The Barossa and Eden valleys are one step closer to having access to improved water infrastructure with the Federal Government committing $3.5 million from the Federal Budget to partner with the State in a business case for the Barossa New Water project.
Estimates show additional water to the Barossa and Eden Valley could generate $292 million for the state’s economy through securing existing vineyards and additional plantings and create 1,000 jobs.
Minister for Primary Industries and Regional Development David Basham said it was pleasing to see the Federal Government supporting a project building on SA’s $1.5 million commitment to date.
“Barossa New Water aims to deliver safe, reliable, recycled water from the Bolivar wastewater treatment plant to meet industry demand in the Barossa Valley and Eden Valley,” said Minister Basham.
“Securing funding […] is an important milestone for Barossa New Water and we will continue to work closely with key stakeholders as we push ahead with this project.
“The detailed business case will explore demand for water, economic viability and supply, and the delivery of new, secure, climate-independent water infrastructure for the region.
“This project could be a game-changer for the region’s wine industry, [which will] drive economic growth and support thousands of jobs.
“Earlier this year, achieving a new water supply for the Barossa Valley region was identified as a Priority Initiative by Infrastructure Australia.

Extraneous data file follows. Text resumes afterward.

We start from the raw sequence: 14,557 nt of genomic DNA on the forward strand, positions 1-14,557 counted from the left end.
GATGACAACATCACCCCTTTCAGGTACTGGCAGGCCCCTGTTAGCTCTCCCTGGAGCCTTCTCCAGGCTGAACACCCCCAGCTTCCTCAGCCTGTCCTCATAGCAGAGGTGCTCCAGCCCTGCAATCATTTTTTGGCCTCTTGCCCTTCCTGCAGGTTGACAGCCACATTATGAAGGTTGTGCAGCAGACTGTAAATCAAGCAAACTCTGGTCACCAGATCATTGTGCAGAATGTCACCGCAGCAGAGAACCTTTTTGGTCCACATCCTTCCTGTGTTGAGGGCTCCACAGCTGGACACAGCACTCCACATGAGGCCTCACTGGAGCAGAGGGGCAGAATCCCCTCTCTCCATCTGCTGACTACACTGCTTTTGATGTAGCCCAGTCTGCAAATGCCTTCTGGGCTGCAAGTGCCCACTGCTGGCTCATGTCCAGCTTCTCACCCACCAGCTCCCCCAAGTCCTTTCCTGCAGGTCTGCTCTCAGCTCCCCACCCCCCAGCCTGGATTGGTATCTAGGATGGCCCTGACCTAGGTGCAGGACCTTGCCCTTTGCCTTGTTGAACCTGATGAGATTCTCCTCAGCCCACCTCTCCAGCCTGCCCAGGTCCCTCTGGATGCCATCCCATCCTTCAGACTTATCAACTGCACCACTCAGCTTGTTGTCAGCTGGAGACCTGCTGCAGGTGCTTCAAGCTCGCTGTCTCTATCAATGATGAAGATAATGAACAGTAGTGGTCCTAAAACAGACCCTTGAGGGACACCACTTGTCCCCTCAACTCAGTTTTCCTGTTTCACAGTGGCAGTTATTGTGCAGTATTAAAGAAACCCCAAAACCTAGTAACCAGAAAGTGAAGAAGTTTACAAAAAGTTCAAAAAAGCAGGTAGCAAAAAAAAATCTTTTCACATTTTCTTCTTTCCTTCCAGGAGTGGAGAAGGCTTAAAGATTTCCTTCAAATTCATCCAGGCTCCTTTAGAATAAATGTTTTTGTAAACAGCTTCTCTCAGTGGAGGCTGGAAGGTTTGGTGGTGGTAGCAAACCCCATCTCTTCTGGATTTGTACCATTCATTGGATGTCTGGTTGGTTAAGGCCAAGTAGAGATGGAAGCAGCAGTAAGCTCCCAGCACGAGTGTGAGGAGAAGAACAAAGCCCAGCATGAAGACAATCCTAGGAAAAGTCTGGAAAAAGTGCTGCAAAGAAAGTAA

“It is one of a number of projects regarded by the State Government as being potentially transformative for South Australia – supporting regional growth and jobs.
“This project supports our Growth State Plan to create additional jobs and boost the economy by building the infrastructure that matters in regional areas, supporting both agriculture and tourism.”
Member for Schubert Stephan Knoll said having improved access to a secure water supply is a key concern for his local community.
“We know that the Barossa is one of South Australia’s premier wine regions, producing some of the highest value winegrapes in Australia, with an average value of $2,278/tonne in 2020, but a key constraint to agricultural productivity and growth in the region is the lack of secure water,” Knoll said.
“There are 2,700 people employed in the wine and grape sector in the Barossa and the region accounts for nearly 10 percent of national wine sector jobs.
“Delivering a long-term water security solution will significantly boost productivity for the region’s agriculture sector – and importantly create local jobs.”
Are you a Daily Wine News subscriber? If not, click here to join our mailing list. It’s free!